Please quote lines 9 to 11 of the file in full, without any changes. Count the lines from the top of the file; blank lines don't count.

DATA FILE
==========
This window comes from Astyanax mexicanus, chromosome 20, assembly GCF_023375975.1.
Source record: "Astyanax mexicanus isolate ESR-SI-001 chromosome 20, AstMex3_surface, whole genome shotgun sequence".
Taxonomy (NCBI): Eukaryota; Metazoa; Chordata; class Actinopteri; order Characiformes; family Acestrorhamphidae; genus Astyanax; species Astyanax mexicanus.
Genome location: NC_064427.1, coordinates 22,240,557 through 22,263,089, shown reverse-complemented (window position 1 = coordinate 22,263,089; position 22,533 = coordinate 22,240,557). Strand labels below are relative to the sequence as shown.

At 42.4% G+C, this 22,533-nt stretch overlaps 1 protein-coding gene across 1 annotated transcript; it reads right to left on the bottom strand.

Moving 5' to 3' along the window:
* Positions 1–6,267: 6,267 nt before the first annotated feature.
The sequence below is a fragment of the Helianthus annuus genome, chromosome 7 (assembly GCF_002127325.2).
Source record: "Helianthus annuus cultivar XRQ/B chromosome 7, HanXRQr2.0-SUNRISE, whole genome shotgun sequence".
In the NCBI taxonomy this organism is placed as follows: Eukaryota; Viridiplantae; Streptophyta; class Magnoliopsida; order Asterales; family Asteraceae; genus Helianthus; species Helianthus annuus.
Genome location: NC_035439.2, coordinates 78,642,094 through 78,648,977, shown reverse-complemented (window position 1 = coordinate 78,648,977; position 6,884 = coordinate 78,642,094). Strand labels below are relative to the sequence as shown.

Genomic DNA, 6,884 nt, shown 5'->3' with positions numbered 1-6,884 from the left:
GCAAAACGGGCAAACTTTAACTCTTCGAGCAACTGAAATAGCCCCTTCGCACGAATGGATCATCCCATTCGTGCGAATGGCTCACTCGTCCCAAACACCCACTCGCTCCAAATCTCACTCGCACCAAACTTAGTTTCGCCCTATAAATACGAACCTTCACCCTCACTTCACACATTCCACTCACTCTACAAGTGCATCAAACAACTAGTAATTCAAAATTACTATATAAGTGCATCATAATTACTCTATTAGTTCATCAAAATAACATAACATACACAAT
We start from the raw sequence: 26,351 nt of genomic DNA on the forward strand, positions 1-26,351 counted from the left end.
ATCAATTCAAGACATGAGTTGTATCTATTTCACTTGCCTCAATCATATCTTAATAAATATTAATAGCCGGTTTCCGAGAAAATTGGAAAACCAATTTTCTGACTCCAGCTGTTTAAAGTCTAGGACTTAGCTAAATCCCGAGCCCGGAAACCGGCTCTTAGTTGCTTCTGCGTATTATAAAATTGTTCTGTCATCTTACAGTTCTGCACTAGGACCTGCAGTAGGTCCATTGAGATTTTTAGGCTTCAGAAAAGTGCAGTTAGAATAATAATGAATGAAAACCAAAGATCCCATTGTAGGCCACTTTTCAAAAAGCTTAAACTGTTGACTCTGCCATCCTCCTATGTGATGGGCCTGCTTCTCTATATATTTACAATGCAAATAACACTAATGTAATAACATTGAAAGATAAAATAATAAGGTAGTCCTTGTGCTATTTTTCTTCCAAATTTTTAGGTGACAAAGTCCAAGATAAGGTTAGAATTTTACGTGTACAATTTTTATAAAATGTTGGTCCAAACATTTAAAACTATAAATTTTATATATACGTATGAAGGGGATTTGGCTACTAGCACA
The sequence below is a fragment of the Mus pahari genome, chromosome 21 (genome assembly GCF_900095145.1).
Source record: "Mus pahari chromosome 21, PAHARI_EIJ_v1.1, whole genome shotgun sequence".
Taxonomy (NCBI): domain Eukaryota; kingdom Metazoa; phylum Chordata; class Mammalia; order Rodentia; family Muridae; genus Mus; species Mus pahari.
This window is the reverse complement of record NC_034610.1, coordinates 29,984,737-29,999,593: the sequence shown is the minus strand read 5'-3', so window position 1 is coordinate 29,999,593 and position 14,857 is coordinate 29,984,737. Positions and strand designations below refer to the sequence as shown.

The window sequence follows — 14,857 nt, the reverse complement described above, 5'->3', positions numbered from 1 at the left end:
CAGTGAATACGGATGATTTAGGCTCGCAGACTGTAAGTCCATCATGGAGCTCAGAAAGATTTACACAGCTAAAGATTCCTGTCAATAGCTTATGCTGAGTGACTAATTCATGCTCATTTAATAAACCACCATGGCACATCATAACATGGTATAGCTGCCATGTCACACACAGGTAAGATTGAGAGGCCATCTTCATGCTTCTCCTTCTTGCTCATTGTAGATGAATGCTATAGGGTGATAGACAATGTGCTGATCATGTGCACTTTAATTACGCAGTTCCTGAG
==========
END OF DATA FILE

Source record: "Helianthus annuus cultivar XRQ/B chromosome 7, HanXRQr2.0-SUNRISE, whole genome shotgun sequence".
In the NCBI taxonomy this organism is placed as follows: Eukaryota; Viridiplantae; Streptophyta; class Magnoliopsida; order Asterales; family Asteraceae; genus Helianthus; species Helianthus annuus.
Genome location: NC_035439.2, coordinates 78,642,094 through 78,648,977, shown reverse-complemented (window position 1 = coordinate 78,648,977; position 6,884 = coordinate 78,642,094). Strand labels below are relative to the sequence as shown.